ampere at right angles to that field has a force of 1 newton per metre acting upon it. This unit is termed a
tesla* (T).
Magnetic flux density Symbol: B Unit: tesla (T)

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For a magnetic field having a cross-sectional area of A square metres and a uniform flux density of B
teslas, the total flux in webers (Wb) is represented by Φ (phi).
Magnetic flux Symbol: Φ Unit: weber (Wb)
2
It follows that, Φ [webers] = B [teslas] × A [metres ]

Example 1: A conductor carries a current of 800 A at right angles to a magnetic field having a density of
0.5 T. Calculate the force on the conductor in newtons per metre length.

Example 2: A rectangular coil measuring 200 mm by 100 mm is mounted such that it can be rotated
about the midpoints of the 100 mm sides.
The axis of rotation is at right angles to a magnetic field of uniform flux density 0.05 T. Calculate the flux
in the coil for the following conditions:
(a) the maximum flux through the coil and the position at which it occurs;
(b) the flux through the coil when the 100 mm sides are inclined at 45° to the direction of the flux

3.2.6 Electromagnetic induction


Michael Faraday discovered a method of obtaining an electric current with the aid of magnetic flux i.e.
electromagnetic induction. An electric current could be produced by the movement of magnetic flux
relative to a coil. The magnitude of the induced e.m.f. is proportional to the rate at which the magnetic
flux passed through the coil is varied.

Alternatively, we can say that, when a conductor cuts or is cut by magnetic flux, an e.m.f. is generated in
the conductor and the magnitude of the generated e.m.f. is proportional to the rate at which the conductor
cuts or is cut by the magnetic flux.
There are two methods are available for deducing the direction of the induced or generated e.m.f., namely
(a) Fleming’s right-hand rule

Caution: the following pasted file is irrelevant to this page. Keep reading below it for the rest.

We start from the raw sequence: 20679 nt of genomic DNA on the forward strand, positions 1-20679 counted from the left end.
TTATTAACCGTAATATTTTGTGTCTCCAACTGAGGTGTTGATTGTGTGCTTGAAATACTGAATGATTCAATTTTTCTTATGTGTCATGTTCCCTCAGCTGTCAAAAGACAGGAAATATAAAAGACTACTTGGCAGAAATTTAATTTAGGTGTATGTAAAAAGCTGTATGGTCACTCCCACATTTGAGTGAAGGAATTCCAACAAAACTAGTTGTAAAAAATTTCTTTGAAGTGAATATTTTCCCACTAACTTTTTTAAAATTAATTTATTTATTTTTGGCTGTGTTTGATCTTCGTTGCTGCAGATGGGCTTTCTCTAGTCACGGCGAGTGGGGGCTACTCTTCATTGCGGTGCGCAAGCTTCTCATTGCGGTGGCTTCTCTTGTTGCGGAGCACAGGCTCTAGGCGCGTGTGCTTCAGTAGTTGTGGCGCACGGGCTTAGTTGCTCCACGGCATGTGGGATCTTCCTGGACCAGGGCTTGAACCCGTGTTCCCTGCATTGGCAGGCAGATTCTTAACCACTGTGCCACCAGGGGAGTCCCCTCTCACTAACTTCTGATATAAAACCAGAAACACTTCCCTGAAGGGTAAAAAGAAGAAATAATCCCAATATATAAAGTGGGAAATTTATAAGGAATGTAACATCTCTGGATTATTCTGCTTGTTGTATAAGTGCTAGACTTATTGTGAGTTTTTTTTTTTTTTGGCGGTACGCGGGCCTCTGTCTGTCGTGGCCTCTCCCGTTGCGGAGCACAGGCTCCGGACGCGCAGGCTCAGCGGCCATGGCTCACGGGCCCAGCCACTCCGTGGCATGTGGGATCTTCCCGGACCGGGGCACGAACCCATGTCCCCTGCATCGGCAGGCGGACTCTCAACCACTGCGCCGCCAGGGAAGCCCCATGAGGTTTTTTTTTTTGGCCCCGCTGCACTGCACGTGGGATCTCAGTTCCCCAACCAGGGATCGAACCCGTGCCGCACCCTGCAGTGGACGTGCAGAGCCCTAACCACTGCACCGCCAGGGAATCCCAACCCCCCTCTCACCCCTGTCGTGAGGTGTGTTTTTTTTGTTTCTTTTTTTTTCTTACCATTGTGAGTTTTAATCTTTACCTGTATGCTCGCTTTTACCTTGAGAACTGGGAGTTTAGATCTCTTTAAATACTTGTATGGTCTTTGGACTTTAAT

(b) Lenz’s law

Fleming’s right-hand rule


If the first finger of the right hand is pointed in the direction of the
magnetic flux, and if the thumb is pointed in the direction of motion of
the conductor relative to the magnetic field, then the second finger, held
at right angles to both the thumb and the first finger, represents the
direction of the e.m.f.

Lenz’s law
The direction of an induced e.m.f. is always such that it tends to set up a current opposing the motion or
the change of flux responsible for inducing that e.m.f.

Let us consider the application of Lenz’s law to the ring shown above. By applying either the screw or the
grip rule, we find that when S is closed and the battery has the polarity shown, the direction of the
magnetic flux in the ring is clockwise. Consequently, the current in C must be such as to try to produce a
flux in an anticlockwise direction, tending to oppose the growth of the flux due to A, namely the flux
which is responsible for the e.m.f. induced in C. But an anticlockwise flux in the ring would require the

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current in C to be passing through the coil from X to Y. Hence, this must also be the direction of the e.m.f.
induced in C

3.2.7 Magnitude of the generated or induced e.m.f


The e.m.f., in volts, generated in a conductor is equal to the rate (in webers per
second) at which the magnetic flux is cutting or being cut by the conductor

Hence the weber may therefore be defined as that magnetic flux which, when cut at a uniform rate by a
conductor in 1 s, generates an e.m.f. of 1 V.
In general, if a conductor cuts or is cut by a flux of dΦ webers in dt seconds, e.m.f. generated in
conductor = dΦ/dt volts

3.2.8 Magnitude of e.m.f. induced in a coil


The induced e.m.f. circulates a current tending to oppose the increase of flux through the coil, hence the
average e.m.f. induced in one turn is Φ/t volts; which is the average rate of change of flux in webers per
second,
and the average e.m.f. induced in coil is NΦ/t volts which is the average rate of change of flux-linkages
per second
Flux linkage Symbol: Ψ (psi) Unit: weber (Wb)
Ψ = NΦ
It follows that instantaneous value of e.m.f., in volts, induced in a coil is the rate of change of flux-
linkages, in weber-turns per second, or

and

Hence we can also define the weber as that magnetic flux which, linking a circuit of one turn, induces in
it an e.m.f. of 1 V when the flux is reduced to zero at a uniform rate in 1 s.

Example 3: A magnetic flux of 400 μWb passing through a coil of 1200 turns is reversed in 0.1 s.
Calculate the average value of the e.m.f. induced in the coil.

3.3 MAGNETIC CIRCUITS


One of the characteristics of lines of magnetic flux is that each line forms a closed loop. For instance, in
Fig. below, the dotted lines represent the flux set up within a ring made of steel.
The complete closed path followed by any group of magnetic flux lines is
referred to as a magnetic circuit. One of the simplest forms of magnetic
circuit is the ring shown where the steel ring provides the space in which the
magnetic flux is created. Most rings are made like anchor rings in that their
cross-section is circular – such a ring is called a toroid

3.3.1 Magnetomotive force and magnetic field strength


In an electric circuit, the current is due to the existence of an electromotive force. By analogy, we may say